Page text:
Seattle Opera presents La Traviata on January 14, 2017


By Giuseppe Verdi

seattlelogoIRRESISTIBLE CLASSIC. Verdi’s passionate portrait of a worldly courtesan forced by bourgeois society to give up the man of her dreams enthralls with a wide range of moods packed into a tautly-constructed story. One of the most perfect scores in opera elevates the timeless tale of moral hypocrisy and selfless sacrifice. Peter Konwitschny’s “five star” (Sunday Telegraph) production emphasizes the elegant music and emotional story with clean, simple visuals and striking sophistication. A milestone in opera history – sure to melt the coldest heart.




20_gallery_traviata-heroAnybody who’s anybody tries to get invited to the parties at the home of Violetta Valéry, the city’s most desirable courtesan. Young Alfredo, who’s just arrived in Paris from the deep rural south of France, has been standing outside gazing adoringly at her door for a year. When he is finally invited inside, he seizes the opportunity and passionately declares his love. Despite initial misgivings, she renounces her wild lifestyle and moves with him to the country.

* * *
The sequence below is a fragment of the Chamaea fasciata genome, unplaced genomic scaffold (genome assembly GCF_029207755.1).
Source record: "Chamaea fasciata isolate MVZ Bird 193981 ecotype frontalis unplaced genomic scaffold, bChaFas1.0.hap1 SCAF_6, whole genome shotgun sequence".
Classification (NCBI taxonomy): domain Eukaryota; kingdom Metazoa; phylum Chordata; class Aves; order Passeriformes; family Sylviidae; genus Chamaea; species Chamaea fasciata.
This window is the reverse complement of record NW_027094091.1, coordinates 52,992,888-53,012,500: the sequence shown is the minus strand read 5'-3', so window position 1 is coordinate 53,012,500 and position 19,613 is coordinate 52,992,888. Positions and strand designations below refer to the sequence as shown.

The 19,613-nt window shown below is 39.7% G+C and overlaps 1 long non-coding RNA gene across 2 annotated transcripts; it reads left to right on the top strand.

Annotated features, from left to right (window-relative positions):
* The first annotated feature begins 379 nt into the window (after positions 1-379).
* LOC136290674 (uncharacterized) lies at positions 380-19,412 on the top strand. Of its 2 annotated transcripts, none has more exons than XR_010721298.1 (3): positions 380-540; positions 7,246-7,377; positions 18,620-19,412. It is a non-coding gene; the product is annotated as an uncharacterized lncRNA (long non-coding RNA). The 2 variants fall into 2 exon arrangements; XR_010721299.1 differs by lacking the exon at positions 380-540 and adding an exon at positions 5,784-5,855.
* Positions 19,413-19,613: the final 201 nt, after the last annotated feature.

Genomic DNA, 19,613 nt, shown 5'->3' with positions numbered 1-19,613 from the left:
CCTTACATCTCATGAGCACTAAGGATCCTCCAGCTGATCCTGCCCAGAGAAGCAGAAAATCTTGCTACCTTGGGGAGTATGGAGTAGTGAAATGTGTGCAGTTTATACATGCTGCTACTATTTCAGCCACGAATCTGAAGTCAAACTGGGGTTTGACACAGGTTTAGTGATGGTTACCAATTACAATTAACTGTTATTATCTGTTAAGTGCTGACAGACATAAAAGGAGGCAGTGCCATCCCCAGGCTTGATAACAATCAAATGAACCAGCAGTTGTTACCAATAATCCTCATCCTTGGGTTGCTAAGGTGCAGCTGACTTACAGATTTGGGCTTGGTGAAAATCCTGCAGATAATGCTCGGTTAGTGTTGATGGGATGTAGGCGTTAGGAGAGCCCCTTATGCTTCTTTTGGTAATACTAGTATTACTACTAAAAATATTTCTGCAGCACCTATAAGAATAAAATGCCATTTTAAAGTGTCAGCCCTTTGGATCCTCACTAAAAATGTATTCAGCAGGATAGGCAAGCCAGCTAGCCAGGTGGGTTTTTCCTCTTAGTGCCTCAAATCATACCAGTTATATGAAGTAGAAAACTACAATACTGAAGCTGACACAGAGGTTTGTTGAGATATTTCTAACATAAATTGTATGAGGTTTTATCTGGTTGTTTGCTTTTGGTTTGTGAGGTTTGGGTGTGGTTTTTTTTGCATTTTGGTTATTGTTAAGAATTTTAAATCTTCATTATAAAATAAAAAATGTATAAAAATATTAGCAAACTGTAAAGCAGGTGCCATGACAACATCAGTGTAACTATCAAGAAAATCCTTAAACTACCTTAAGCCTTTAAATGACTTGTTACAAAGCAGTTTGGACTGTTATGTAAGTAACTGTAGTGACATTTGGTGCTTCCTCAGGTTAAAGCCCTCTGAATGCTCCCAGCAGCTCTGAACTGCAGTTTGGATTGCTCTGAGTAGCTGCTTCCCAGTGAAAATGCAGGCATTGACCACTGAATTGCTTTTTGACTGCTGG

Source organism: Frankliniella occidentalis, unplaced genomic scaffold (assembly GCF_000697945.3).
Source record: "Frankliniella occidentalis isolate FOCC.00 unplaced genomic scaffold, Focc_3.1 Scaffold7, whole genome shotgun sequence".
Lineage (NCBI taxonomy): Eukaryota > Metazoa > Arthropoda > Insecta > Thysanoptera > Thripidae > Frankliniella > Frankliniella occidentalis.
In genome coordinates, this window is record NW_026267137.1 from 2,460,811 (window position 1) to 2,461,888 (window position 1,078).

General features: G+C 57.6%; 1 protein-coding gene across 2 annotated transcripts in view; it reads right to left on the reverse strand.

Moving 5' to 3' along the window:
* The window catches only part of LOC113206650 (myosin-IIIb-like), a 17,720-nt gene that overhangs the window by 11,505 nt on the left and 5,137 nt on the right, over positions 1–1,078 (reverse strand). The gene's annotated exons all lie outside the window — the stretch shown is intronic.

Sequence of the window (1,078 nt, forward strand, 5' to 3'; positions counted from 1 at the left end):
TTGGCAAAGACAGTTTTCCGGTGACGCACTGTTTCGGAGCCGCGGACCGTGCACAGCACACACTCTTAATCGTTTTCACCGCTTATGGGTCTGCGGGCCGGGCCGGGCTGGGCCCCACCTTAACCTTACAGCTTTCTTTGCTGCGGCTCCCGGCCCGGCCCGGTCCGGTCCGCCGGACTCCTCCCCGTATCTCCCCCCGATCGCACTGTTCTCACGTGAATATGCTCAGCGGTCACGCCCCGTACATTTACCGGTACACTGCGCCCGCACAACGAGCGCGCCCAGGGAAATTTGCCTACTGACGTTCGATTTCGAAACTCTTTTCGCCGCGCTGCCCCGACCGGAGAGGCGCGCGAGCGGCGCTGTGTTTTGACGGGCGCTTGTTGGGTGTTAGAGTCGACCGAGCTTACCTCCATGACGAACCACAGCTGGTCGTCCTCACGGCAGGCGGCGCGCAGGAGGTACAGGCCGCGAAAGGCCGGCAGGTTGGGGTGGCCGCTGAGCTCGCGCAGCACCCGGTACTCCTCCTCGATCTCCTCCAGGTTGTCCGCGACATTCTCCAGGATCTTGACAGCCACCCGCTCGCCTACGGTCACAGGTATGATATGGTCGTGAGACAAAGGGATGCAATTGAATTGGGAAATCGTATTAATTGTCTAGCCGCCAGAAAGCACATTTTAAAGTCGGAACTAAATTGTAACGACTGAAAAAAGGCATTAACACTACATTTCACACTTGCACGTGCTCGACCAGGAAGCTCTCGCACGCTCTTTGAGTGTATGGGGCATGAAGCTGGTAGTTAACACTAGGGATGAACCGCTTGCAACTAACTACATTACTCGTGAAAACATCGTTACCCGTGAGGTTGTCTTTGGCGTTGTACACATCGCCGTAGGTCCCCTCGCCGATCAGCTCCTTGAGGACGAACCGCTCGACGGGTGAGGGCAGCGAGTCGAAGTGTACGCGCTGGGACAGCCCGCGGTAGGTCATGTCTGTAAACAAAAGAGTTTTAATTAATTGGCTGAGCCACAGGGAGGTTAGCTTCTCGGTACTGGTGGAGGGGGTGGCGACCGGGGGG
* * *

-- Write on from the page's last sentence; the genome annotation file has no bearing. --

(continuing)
Violetta’s happy idyll is shattered when Giorgio Germont, Alfredo’s father, confronts her. He demands that she leave his son—not so much for Alfredo’s sake, but because Violetta’s scandalous past is tarnishing their family name and preventing Alfredo’s sister from making an advantageous marriage. The old man convinces Violetta that this pure, innocent sister is more deserving of happiness than a “fallen woman” like her.

Violetta, who knows she is dying of tuberculosis, agrees to distance herself from Alfredo, although the pain of the separation nearly destroys both of them. Alfredo publicly insults Violetta, then wounds her new patron in a duel and flees the country. Both Germonts, father and son, are at Violetta’s bedside when she dies: the father, appalled and ashamed by how much pain he has caused; the son, refusing to let his beloved go; and Violetta, who blesses Alfredo and wishes him future happiness with her dying breath.

GALLERY copyright

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